Portfolio maintenance 

The U.S. government will allow Americans to continue investing in Chinese tech giants Alibaba, Baidu, and Tencent, according to the Wall Street Journal. The U.S. Defense Department had weighed including the three companies—worth a combined $1.4 trillion in market capitalization—on a list of firms deemed to be supporting China’s military. Late last year, President Trump issued the executive order barring Americans from investing in firms with close ties to the Chinese military. Alibaba and Baidu are listed in New York, while Tencent is listed in Hong Kong. Wall Street Journal

Musk’s love affair with China

Tesla CEO Elon Musk may be China’s favorite foreign capitalist. Even amid rising U.S.-China tensions, Tesla has closely aligned itself with China’s government and economic policies—and it's paid off. The company has received preferential treatment from Beijing. After beginning production in late 2019, Tesla’s Shanghai Gigafactory has already been a massive success, as cars began rolling off the production line in late 2019 less than a year after Tesla broke ground on building the factory. Tesla’s Model 3 was also China’s most popular EV for much of 2020. But, as experts note, Musk’s success in China may only last as long as China is incentivized to support him. Bloomberg

Uncertainty in Macau

Sheldon Adelson, the controversial billionaire Republican donor and casino mogul, died this week, creating uncertainties in Macau, the world’s largest gambling market. Adelson may be more famous for his casino properties in Las Vegas, but Macau has played a larger role in growing his $33 billion personal fortune. Adelson's Las Vegas Sands was Macau’s largest casino and recreation complex operator at the time of the tycoon's death, but it may be under threat as the city plans to reallocate its casino licenses. Caixing Global

Pandemic origins

A panel of scientists dispatched by the World Health Organization arrived in China on Thursday to investigate the origins of the COVID-19 pandemic. The scientists will begin their investigation after a 14-day quarantine in Wuhan and will attempt to get a clearer idea of how the virus may have jumped from animals to humans. China had delayed the visit for weeks, prompting a rare rebuke from the head of the WHO. For China’s government, the Nikkei Asian Review writes, the visit is a sensitive issue since Beijing doesn’t want the WHO examining its performance in containing the virus in the early stages of the outbreak. Fortune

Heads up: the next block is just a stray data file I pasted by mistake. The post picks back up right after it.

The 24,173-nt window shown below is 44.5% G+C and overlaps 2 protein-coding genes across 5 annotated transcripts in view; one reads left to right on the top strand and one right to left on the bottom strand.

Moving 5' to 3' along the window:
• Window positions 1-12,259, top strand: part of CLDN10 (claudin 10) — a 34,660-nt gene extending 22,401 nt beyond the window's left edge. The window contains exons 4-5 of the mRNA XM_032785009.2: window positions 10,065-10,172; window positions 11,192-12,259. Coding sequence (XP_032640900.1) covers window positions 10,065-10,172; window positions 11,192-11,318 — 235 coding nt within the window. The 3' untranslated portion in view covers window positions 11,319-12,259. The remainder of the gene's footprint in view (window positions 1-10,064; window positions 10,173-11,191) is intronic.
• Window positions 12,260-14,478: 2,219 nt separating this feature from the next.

Coronavirus by country

China has now put over 22 million people under lockdown as it battles its worst COVID-19 outbreak since last summer. The country is recording roughly 109 cases per day in the last week. That's paltry compared to nearly 250,000 cases per day in the U.S., but China's government hopes to completely eradicate community spread by forcing residents of three cities near Beijing not to leave their homes. The lockdowns come just weeks before the Chinese New Year holiday, which China had hoped would be a chance for travelers to freely move around the country and showcase the country's ability to defeat the virus. Fortune

Markets and movers

Baidu—The Chinese search engine giant is teaming up with Chinese automaker Geely to make electric vehicles. Baidu will combine its autonomous driving technology with Geely’s electric vehicle manufacturing capabilities. CNN 

Byju – India’s largest online education start-up has signed a deal to acquire the country’s test prep leader Aakash education Services for $1 billion, according to Bloomberg. Byju raised hundreds of millions of dollars in 2020 while demand for its online services skyrocked amid the pandemic. Bloomberg

Tesla – The American electric vehicle giant has registered a subsidiary company in India this week, kickstarting Tesla’s efforts to break into India's largely untapped electric vehicle market. Deal Street Asia 

Apple – South Korean automaker Hyundai plans to sign a deal with U.S. tech giant Apple to produce self-driving cars and may aim to launch a car in 2027, according to South Korean media. Reuters

Anheuser-Busch InBev – The world’s largest beer maker has merged with Vietnam’s SAB Beer in a deal that will dissolve SAB Beer and shift resources to making AB InBev beers like Hoegaarden, Budweiser, and Beck. Reuters

Final figure


On Tuesday, Brazilian authorities said Chinese vaccine maker Sinovac’s vaccine was 50.4% effective in preventing COVID-19 infections, a significant drop from the 78% figure they had claimed one week prior. The 50.4% rate is far below the 95% and 94% figures posted by American vaccine makers Pfizer and Moderna, respectively, but officials claimed Sinovac's vaccine still offered strong protection in preventing moderate and severe COVID-19 infections. The sobering news has not appeared to slow demand for Sinovac’s vaccine, as Turkish and Indonesian authorities approved the vaccine this week and began rolling it out to their citizens. Fortune